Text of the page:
04/05/2008

Parking Pages Can Create Risk Of A Finding Of Bad Faith Under the UDRP

Auto-generated websites equal bad faith under the UDRP « The Legal Satyricon

This lack of direct control is often a central theme in a cybersquatter’s response to a UDRP complaint. At least one UDRP panel bought this argument. See Admiral Insurance Services v. Dicker, WIPO Case No. D2005-0241 (“the Panel accepts that the terms under which Google makes its Adsense advertisements available do not permit the Respondent to control them . . .”). However, that panel included David Sorkin, which makes its findings suspect. (He rules for complainants less than 1/3 of the time, and has earned more than $100,000 in UDRP panelist fees. Do the math).

The prevailing trend is that the “willful blindness” argument is not valid, as illustrated in the recent decision: State of Florida, Florida Department of Management Services v. Bent Pettersen, WIPO Case No. D2008-0039 ... In coming to this conclusion, the Panels referred to another recent case, Villeroy & Boch AG v. Mario Pingerna, WIPO Case No. D2007-1912.

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Interesting post - legal aspect - domain name owner

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Cybersquatting: 'How To' Resources

  • Anticybersquatting Consumer Protection Act - Wikipedia
    The Anticybersquatting Consumer Protection Act (also known as Truth in Domain Names Act), a United States federal law enacted in 1999, is part of A bill to amend the provisions of title 17, United States Code, and the Communications Act of 1934, relating to copyright licensing and carriage of broadcast signals by satellite (S. 1948). It makes people who register domain names that are either trademarks or individual's names with the sole intent of selling the rights of the domain name to the trademark holder or individual for a profit liable to civil action.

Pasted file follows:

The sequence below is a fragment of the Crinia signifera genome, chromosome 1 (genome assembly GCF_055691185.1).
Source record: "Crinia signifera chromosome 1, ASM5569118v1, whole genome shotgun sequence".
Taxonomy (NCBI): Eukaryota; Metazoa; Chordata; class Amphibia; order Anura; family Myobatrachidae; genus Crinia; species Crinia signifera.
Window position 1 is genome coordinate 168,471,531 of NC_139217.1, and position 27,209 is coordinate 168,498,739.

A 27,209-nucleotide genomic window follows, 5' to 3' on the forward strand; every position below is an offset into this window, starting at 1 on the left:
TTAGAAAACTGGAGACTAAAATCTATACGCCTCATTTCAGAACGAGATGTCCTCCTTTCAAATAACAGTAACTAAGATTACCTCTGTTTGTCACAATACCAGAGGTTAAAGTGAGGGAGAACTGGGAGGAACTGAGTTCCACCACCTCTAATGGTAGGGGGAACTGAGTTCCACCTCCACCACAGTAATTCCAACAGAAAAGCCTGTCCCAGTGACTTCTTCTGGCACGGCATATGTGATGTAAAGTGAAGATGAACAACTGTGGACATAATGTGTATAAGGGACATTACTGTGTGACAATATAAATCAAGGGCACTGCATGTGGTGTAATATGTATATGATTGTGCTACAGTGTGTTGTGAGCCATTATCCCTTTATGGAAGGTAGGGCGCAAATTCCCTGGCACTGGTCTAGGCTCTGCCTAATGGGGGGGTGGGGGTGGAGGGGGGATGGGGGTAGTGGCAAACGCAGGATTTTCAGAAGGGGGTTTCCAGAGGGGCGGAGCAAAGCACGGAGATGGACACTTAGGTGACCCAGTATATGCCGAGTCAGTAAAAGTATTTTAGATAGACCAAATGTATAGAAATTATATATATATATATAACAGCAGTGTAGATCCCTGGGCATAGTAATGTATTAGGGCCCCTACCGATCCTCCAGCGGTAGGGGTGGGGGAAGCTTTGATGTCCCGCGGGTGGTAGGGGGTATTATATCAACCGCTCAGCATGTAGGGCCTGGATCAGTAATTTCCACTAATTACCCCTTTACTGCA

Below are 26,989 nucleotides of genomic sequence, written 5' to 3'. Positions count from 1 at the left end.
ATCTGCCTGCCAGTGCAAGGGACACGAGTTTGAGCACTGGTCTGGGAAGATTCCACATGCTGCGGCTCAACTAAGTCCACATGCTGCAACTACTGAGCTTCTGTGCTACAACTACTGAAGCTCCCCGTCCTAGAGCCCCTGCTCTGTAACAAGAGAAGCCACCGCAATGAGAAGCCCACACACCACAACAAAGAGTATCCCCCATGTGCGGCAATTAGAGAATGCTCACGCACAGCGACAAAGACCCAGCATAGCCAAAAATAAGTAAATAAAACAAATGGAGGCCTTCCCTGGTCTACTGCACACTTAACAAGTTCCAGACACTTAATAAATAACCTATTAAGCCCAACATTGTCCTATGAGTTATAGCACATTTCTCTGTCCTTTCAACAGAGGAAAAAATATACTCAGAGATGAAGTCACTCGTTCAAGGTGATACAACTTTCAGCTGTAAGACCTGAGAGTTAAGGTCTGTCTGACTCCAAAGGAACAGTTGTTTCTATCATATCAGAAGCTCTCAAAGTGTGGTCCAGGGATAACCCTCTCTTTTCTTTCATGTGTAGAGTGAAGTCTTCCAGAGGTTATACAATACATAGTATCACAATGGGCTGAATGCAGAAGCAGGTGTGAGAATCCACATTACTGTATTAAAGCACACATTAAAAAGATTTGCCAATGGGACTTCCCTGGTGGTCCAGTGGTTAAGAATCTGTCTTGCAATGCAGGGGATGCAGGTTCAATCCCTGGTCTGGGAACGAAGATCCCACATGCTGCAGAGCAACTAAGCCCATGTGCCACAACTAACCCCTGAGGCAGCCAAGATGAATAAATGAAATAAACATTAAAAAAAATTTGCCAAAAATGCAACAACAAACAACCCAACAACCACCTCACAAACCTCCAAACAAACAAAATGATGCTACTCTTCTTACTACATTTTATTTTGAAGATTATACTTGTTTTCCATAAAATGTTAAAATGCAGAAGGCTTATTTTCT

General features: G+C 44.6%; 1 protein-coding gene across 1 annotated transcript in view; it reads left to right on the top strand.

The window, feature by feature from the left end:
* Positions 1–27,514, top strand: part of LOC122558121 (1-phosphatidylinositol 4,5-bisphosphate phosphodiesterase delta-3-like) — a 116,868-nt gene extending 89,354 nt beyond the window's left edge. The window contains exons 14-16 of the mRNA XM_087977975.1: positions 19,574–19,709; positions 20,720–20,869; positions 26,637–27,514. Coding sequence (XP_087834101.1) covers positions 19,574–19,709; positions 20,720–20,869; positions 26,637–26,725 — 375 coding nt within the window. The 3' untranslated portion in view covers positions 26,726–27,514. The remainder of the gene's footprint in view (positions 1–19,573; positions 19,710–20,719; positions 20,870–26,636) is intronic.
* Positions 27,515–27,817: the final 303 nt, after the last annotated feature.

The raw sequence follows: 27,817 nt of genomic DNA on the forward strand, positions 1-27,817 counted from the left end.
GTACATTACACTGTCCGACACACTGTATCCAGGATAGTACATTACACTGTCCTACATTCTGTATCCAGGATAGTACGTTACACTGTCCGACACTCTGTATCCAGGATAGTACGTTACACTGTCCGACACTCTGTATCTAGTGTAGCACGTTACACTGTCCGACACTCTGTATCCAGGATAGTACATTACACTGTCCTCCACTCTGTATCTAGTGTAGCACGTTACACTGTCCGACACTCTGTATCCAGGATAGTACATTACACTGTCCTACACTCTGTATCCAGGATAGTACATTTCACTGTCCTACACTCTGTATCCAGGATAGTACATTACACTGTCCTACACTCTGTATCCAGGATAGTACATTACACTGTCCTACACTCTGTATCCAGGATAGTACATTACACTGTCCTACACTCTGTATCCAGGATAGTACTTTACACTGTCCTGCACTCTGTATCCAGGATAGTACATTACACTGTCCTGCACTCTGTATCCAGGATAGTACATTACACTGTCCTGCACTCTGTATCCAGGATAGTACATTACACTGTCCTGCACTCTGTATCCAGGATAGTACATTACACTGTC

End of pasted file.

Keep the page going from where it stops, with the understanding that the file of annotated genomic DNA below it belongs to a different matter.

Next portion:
• Typosquatting - Wikipedia
    Typosquatting, also called URL hijacking, is a form of cybersquatting which relies on mistakes such as typographical errors made by Internet users when inputting a website address into a web browser. Should a user accidentally enter an incorrect website address, they may be led to an alternative website owned by a cybersquatter.
  • Reverse Domain Hijacking - Wikipedia
    The term reverse domain hijacking refers to the practice of inequitably unseating domain name registrants by accusing them of violating weak or non-existent trademarks related to the domain name.
  • Uniform DomainName DisputeResolution Policy - Wikipedia
    The Uniform Domain-Name Dispute-Resolution Policy (UDRP) is a process established by the Internet Corporation for Assigned Names and Numbers (ICANN) for the resolution of disputes regarding the registration of internet domain names. The UDRP policy currently applies to all .biz, .com, .info, .name, .net, and .org top-level domains, and some country code top-level domains.
  • Cybersquatting - Wikipedia
    Cybersquatting, according to the United States federal law known as the Anticybersquatting Consumer Protection Act, is registering, trafficking in, or using a domain name with bad-faith intent to profit from the goodwill of a trademark belonging to someone else.

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